Cannes Film Festival 2013: Reporter’s diary

Movers, shakers, players and blaggers from the global film industry have descended on the French Riviera for the Cannes Film Festival.Image

French film-maker and Cannes favourite Francois Ozon’s Jeune et Jolie, translated as Young and Beautiful, was the opening film of day two of the festival.

The film, which is in competition, stars the impossibly beautiful Marine Vacth as a 17-year-old who experiences her sexual awakening and her search for her identity over the course of four seasons, each marked by a French torch song interlude.

Marine VacthMarine Vacth stars as a troubled teen in Jeune et Jolie

Seduced by the easy money and new experiences, she becomes a teenage prostitute, working behind the backs of her middle-class Parisian parents.

The film is enjoyable and was warmly received but Vacth, undeniably a magnetic screen presence, is almost a contrived caricature of the sullen poetic French teen, chain-smoking Gauloises.

While not every melancholic teen will nose-dive into prostitution, it all felt a little bit familiar.

Less successful in its execution was The Bling Ring, the new film from Sofia Coppola, based on the true story of a gang of LA teens who begin burgling the houses of celebrities like Lindsay Lohan and Paris Hilton.

The film, which is opening the Un Certain Regard strand of the festival, stars Emma Watson in a role far removed from her Harry Potter roots.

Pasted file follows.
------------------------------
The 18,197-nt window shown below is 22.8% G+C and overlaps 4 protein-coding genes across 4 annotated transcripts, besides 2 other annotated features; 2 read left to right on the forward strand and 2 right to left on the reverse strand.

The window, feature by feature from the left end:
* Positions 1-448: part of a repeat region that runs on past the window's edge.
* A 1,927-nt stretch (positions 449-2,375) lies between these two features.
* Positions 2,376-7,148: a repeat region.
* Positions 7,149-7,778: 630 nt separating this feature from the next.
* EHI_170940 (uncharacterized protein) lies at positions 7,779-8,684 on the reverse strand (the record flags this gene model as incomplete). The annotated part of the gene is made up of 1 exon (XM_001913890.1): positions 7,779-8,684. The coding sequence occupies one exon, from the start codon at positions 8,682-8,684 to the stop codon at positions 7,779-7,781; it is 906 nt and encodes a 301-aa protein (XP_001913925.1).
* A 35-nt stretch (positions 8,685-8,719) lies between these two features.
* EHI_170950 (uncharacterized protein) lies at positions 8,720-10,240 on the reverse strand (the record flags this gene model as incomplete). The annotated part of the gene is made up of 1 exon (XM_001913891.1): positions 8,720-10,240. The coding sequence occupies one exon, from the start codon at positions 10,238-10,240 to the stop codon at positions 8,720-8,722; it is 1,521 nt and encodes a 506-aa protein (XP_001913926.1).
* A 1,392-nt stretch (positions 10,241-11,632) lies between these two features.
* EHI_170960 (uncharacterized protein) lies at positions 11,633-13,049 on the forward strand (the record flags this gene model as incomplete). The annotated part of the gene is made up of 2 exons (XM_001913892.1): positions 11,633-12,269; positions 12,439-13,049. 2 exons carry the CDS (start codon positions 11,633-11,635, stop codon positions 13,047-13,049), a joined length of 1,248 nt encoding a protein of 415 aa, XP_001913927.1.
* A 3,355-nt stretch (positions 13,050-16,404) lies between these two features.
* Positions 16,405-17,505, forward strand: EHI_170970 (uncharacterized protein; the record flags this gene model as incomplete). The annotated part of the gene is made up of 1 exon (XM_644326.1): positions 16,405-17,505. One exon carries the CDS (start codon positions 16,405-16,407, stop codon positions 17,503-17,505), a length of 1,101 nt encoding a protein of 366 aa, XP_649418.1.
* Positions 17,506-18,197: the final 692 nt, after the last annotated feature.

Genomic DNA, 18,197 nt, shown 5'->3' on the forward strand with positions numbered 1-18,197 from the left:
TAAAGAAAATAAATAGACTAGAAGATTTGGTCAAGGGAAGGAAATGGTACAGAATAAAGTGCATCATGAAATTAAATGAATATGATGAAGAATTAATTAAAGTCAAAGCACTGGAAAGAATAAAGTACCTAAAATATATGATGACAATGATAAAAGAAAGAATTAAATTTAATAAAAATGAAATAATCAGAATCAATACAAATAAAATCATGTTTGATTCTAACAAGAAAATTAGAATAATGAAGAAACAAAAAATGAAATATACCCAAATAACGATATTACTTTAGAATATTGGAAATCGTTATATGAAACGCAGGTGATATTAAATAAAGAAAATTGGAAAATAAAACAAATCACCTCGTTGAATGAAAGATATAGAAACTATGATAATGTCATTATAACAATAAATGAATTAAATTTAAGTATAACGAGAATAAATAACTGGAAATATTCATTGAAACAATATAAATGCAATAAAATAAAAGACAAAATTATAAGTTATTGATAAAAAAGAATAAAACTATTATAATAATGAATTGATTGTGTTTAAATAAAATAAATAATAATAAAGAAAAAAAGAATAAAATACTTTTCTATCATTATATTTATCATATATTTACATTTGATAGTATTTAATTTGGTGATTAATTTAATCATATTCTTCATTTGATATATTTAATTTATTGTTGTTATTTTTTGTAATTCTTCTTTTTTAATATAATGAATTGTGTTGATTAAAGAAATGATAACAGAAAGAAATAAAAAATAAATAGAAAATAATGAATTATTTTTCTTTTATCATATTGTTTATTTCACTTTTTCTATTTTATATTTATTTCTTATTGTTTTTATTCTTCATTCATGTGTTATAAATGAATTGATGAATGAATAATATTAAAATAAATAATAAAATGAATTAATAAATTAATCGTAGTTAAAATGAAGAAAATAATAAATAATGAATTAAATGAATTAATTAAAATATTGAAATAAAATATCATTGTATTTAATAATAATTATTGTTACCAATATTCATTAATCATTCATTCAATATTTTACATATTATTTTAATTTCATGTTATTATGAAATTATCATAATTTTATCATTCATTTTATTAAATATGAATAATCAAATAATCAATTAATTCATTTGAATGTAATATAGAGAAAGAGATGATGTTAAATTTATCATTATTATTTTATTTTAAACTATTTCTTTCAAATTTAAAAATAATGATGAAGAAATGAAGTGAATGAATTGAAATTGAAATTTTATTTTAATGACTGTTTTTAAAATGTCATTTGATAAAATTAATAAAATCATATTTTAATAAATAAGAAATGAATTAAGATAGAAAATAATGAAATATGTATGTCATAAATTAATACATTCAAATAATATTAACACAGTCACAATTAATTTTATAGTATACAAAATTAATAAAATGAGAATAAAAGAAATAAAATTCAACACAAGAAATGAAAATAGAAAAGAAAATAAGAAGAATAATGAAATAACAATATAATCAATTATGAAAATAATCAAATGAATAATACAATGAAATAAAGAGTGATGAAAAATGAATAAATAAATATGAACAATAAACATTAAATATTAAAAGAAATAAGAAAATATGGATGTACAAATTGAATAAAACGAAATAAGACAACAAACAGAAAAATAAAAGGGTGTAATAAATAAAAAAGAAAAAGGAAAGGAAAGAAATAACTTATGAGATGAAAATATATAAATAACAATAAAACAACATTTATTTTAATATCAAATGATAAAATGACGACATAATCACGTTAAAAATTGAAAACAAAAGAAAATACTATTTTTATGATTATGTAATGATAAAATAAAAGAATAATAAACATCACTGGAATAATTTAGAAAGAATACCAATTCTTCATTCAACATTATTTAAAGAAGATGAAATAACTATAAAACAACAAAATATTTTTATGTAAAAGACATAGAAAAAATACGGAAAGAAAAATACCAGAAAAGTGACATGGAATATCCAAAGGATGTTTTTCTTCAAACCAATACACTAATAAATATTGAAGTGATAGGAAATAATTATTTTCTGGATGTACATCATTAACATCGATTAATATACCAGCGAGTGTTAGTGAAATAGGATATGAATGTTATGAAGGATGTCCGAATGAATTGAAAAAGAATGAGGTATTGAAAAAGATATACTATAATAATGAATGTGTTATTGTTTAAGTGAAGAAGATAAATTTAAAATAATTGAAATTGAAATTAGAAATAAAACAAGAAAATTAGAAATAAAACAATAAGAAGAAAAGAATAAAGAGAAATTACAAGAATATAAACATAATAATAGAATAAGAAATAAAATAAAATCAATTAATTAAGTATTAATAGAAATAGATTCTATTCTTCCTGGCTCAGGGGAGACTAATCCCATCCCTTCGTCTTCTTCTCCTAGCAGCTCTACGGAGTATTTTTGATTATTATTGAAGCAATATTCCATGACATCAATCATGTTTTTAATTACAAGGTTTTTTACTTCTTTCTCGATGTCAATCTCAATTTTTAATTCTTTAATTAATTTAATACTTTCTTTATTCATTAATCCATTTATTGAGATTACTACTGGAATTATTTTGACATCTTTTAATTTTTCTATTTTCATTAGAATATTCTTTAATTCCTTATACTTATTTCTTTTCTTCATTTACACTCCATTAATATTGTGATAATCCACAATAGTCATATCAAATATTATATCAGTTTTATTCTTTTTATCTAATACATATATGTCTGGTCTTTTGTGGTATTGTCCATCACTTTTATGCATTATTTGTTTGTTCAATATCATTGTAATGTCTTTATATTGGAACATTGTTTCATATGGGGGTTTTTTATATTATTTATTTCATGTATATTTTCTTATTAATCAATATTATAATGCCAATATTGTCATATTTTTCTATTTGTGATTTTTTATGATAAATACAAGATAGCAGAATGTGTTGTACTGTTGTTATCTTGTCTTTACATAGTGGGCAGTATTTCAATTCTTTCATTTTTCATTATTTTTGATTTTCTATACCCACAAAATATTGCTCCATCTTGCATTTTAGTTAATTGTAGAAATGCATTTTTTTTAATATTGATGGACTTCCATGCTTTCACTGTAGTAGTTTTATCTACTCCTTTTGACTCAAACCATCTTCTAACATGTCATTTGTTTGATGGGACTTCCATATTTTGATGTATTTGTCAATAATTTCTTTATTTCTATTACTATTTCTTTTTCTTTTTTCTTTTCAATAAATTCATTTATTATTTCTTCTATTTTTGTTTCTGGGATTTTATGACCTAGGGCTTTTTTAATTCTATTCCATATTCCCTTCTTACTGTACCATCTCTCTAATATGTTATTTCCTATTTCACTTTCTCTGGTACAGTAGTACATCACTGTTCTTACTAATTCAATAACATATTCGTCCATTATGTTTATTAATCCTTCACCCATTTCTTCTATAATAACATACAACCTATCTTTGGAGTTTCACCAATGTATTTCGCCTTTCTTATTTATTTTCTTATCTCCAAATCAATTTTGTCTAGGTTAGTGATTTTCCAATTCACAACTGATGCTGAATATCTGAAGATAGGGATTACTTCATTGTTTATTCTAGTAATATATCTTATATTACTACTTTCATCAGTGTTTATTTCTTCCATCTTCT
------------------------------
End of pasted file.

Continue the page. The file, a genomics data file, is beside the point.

As paper thin as its plot suggests, the film doesn’t really get underneath the reasons for the robberies, other than the now oft-trodden path that obsession with celebrity is ultimately unfulfilling.

When Paris Hilton herself makes brief cameo, it just feels weird, criticised as she is – almost more so than the wayward teens – for her over-abundance of “stuff”.

A few cliches – the hippy new age mum and some vaguely absent parents – offer little by way of explanation or justification for their crimes.

It is no revelation that teenagers constantly bombarded by images of a rich lifestyle which they aspire to but rarely achieve will want to take rather than earn.

Maybe the film’s superficiality is the point. It is shiny and loud but has little to offer beyond its sparkle.

Tackling roughly the same subject in a completely different take and discipline, Yannick Oho – a young film-maker from London – has been screening his documentary about the summer riots in London two years ago.

When Tottenham Exploded combines dance, poetry and interviews and has already been honoured with an award from the London Independent Film Festival.

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